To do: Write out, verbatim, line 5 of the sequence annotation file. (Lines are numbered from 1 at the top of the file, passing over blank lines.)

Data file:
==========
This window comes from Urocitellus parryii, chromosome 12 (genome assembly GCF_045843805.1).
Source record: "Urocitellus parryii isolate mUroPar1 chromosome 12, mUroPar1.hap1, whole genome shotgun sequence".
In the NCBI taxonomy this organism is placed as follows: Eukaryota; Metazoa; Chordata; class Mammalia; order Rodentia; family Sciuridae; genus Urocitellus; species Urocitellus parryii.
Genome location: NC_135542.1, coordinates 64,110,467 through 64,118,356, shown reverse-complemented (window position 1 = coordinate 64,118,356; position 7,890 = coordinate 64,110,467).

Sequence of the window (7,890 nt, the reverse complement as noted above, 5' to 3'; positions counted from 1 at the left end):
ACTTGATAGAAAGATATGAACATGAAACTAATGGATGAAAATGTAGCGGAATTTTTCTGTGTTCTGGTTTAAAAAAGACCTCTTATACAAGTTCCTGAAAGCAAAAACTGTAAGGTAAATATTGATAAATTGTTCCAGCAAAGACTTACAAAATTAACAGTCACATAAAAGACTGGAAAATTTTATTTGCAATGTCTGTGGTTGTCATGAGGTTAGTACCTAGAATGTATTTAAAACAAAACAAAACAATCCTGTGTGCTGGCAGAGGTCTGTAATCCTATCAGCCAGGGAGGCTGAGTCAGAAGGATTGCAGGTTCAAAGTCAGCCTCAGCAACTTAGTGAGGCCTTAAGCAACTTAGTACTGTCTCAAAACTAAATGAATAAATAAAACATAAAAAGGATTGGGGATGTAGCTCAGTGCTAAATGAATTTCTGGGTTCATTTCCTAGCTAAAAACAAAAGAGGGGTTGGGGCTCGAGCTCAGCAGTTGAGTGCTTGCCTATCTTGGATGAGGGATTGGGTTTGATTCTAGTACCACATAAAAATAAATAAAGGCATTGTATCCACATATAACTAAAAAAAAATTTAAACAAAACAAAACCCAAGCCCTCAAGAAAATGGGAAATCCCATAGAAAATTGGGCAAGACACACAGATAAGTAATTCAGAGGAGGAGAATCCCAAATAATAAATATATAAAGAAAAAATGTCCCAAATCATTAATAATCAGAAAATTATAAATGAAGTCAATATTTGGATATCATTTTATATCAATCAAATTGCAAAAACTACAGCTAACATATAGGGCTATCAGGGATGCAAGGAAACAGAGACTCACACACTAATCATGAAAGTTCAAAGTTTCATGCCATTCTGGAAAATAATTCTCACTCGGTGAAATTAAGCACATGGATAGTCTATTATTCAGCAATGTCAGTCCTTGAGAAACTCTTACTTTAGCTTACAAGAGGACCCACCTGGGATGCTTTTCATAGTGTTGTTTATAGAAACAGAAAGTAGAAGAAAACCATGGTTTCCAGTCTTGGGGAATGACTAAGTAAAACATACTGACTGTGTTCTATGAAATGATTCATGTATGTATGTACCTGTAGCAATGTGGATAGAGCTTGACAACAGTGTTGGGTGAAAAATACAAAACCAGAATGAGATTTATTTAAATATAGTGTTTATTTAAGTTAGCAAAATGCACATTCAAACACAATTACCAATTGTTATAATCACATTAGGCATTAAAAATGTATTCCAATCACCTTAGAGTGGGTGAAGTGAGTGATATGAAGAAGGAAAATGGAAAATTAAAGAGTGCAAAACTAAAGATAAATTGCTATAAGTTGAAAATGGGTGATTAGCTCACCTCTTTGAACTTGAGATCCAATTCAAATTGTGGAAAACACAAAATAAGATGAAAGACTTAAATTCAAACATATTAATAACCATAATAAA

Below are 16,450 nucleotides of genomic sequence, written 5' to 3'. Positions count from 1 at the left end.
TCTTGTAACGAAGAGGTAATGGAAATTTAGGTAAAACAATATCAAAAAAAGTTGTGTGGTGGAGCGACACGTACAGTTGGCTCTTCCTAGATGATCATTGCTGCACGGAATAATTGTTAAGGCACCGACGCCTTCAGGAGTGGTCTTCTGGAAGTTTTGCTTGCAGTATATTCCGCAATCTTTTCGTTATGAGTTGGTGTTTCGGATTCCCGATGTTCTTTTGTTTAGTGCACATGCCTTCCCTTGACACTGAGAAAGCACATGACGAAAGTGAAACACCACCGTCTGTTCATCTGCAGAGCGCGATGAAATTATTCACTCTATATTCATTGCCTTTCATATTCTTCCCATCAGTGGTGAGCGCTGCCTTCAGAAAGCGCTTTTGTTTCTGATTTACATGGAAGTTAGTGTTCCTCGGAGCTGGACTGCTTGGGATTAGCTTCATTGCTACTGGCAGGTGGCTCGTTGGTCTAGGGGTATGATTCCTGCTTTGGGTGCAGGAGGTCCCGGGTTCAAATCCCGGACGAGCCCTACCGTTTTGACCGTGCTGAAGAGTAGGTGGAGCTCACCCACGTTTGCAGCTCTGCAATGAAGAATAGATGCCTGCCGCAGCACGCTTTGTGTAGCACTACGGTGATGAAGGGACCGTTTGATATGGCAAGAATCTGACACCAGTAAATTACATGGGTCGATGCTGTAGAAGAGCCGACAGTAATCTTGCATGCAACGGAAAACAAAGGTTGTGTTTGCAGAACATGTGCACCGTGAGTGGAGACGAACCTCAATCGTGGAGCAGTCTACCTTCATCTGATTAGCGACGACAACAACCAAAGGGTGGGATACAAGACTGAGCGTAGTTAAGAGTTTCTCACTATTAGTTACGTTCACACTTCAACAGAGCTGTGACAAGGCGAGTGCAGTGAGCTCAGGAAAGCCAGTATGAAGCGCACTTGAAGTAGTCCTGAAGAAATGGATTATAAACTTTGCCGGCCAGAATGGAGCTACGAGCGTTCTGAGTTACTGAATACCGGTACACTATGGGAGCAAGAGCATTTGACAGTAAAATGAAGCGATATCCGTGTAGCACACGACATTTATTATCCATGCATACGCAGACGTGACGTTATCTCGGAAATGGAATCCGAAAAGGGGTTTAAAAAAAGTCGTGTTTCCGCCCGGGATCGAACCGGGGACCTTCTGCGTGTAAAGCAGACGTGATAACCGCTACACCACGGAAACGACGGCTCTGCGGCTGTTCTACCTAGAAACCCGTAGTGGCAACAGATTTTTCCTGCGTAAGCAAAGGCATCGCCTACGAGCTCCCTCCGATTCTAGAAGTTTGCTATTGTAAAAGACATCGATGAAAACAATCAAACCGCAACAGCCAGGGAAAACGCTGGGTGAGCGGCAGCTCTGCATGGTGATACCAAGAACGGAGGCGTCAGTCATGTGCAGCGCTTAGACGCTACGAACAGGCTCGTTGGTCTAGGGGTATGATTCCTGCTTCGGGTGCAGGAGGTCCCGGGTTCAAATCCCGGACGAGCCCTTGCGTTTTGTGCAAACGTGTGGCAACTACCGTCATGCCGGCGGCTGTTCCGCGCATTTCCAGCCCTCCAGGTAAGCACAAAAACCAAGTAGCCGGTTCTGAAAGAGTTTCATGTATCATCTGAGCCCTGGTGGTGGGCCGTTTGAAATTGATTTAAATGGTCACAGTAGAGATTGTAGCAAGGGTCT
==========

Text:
Sequence of the window (7,890 nt, the reverse complement as noted above, 5' to 3'; positions counted from 1 at the left end):